David Gillies said...

A G36 uses the 5.56×45 NATO cartridge (.223 Remington for all but academic purposes). This is a very high-velocity, fairly low-calibre round. For shooting skinnies in the face at 300m it's questionable (see Mark Bowden, Black Hawk Down). For shooting pissed-up Scallies with a chair leg in a carrier bag it's grotesquely mis-matched. It doesn't dump enough energy in the target to promptly incapacitate, and it has a distressingly high propensity to go bowling along and rip the face off poor old Helen Jones hanging out her washing half a mile way.

You're going to get shoot-through with assault- or battle-rifle cartridges at typical engagement ranges under law enforcement situations. Unless you need precision shooting at long range (e.g. counter-sniper at >200m) then the best thing is a carbine chambered with a big pistol round, like .44 special. And you need rounds that deform and stop in the shootee, the vapid moanings of the bien-pensant notwithstanding.

All of this, of course, is a hostage to fortune. It pre-supposes that in a police shooting, the Plod are the good guys. I don't really like the cops. I prefer them to be under-gunned.

James Higham said...

I didn't know they actually went through the body. Can kill jsut as much as a knife, then?

Anonymous said...

Wot a load of horse shit
love william

JuliaM said...

"If Ms Jones is of the opinion that police have enough Dum Dums already, who are we to disagree?"

Heh..!

"Cries of "Dum Dum bullets" are just hysteria"

Yes. Which made me wonder why the 'Metro' made such a song and dance. But then, I remembered what sold newspapers. Even free ones...

"However SMT's in the force (sorry service) are probably more scared of the "perception" they are using "dum dum" bullets than they are concerned about effective firearms utilisation."

Which is a worry. No guarantee the next nutcase determined to go out via suicide by cop is going to be standing in front of a nice, dense, empty stone building...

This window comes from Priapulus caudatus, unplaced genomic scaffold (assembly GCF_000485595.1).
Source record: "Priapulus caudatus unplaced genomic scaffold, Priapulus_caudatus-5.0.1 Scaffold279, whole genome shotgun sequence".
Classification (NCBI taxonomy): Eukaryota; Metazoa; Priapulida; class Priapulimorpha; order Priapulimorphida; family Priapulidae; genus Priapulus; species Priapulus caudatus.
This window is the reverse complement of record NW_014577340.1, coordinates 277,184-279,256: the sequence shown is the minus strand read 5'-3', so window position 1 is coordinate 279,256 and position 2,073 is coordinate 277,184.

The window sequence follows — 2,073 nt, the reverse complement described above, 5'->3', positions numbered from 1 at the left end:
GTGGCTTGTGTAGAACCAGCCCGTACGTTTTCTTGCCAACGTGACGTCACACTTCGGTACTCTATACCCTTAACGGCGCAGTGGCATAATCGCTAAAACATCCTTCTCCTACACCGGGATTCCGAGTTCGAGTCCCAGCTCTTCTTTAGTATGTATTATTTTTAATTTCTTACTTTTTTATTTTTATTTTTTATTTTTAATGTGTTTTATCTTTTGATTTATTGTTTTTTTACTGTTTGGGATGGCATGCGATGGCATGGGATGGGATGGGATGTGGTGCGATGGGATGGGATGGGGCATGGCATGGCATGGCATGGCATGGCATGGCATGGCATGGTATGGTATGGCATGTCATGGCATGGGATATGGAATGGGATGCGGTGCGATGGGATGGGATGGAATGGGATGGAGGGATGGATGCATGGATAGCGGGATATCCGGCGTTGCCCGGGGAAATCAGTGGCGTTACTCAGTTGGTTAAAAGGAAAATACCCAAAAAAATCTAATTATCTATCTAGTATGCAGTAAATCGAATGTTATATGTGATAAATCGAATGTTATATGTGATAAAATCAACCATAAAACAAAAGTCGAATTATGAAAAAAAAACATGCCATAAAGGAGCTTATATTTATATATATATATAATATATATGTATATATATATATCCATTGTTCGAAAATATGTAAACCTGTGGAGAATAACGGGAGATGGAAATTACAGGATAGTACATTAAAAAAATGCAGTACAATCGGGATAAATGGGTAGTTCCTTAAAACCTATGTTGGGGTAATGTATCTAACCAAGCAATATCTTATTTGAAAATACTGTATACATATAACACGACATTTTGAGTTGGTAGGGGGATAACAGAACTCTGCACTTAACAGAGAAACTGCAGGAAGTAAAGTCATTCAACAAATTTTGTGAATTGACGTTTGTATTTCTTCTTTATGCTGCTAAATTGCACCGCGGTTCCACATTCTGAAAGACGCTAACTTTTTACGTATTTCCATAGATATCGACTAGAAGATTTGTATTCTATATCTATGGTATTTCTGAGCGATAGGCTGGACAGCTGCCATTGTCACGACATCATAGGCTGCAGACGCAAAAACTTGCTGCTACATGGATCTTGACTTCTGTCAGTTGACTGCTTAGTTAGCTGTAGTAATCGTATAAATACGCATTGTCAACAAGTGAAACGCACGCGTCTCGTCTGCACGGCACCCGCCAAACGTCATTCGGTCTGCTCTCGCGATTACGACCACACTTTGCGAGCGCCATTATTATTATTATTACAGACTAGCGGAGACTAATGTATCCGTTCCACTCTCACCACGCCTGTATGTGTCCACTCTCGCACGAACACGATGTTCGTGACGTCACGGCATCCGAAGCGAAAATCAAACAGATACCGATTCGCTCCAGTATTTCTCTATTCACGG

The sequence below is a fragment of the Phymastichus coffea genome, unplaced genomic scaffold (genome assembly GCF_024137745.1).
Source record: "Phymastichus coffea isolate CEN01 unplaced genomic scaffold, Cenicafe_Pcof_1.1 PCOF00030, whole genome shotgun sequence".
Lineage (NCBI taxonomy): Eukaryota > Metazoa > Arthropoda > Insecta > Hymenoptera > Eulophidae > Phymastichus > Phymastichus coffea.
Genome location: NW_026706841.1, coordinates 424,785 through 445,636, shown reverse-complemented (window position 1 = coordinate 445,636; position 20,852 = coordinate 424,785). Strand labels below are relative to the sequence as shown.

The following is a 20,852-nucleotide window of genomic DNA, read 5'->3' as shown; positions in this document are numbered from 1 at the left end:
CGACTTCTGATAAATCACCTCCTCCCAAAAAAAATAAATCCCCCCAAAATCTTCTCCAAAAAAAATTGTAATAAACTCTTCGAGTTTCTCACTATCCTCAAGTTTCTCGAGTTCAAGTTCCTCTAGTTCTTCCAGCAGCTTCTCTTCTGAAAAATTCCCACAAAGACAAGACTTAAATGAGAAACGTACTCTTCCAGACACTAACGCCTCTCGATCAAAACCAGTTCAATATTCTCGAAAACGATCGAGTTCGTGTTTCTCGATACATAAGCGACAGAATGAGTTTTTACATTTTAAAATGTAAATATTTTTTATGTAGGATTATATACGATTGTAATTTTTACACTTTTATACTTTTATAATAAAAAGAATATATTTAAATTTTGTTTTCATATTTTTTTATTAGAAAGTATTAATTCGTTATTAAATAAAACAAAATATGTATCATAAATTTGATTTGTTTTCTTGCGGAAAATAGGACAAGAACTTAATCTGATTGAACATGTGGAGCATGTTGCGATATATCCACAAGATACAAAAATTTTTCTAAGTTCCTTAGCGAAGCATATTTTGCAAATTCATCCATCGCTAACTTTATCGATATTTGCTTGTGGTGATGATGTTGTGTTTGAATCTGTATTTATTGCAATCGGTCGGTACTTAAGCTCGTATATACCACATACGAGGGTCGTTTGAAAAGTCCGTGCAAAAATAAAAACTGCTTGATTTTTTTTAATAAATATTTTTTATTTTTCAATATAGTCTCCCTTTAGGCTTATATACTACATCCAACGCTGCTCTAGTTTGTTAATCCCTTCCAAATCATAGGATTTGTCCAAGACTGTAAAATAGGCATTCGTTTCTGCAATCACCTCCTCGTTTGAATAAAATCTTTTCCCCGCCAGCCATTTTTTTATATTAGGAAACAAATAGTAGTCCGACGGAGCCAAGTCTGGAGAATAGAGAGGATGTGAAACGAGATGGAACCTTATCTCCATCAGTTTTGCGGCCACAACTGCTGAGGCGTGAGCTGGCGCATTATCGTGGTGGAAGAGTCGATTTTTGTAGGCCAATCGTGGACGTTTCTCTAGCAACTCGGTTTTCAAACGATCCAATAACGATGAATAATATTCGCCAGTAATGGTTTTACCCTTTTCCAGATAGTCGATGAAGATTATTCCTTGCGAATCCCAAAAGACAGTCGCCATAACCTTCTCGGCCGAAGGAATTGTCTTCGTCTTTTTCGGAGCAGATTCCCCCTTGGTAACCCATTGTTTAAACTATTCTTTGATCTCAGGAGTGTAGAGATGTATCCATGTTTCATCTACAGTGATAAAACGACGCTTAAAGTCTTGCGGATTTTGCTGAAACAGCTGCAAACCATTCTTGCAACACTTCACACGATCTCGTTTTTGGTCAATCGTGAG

"And you need rounds that deform and stop in the shootee, the vapid moanings of the bien-pensant notwithstanding."

Don't the Air Marshalls carry such rounds for use on airplanes?

You'd think the average 'man in the street' would be able to do the maths, and think 'Hmm, maybe not such a bad idea at ground level, too'...

"I didn't know they actually went through the body."

I haven't seen any other reports into police shootings mention this.

madne0 said...

The weapon used in the case described was a G36, a military rifle, with a military grade round. I have a tough time believing the average UK cop has ever even looked at one, much less fired one at a criminal.
Why all the fuss?

David Gillies said...

Sadly, several UK police units (e.g. Gatwick cops, CO19) do indeed use the G36, often in the K (Kurz) or C (compact) variants. This is going to give you muzzle velocities in the 850 - 900+ m/s range, which with ball ammunition is just crazy. A 5.56mm round can go through a car door at 600m, no worries. Paradoxically, the shorter barrel lengths in these carbine-type weapons exacerbate the problem of shoot-through, since at short engagement ranges, the bullet does not yaw sufficiently on contact with tissue, which is one of the primary wound-generating mechanisms that the tail-heavy 5.56 round was meant to possess. US experience in Iraq and Afghanistan with the M4 + ball ammo has led to research into alternative rifles and chamberings.

Julia, air marshals go one better and use 'frangible' ammunition which is designed to break up on contact with anything hard. The rounds are of questionable utility outside confined spaces and are readily defeated by even light body armour.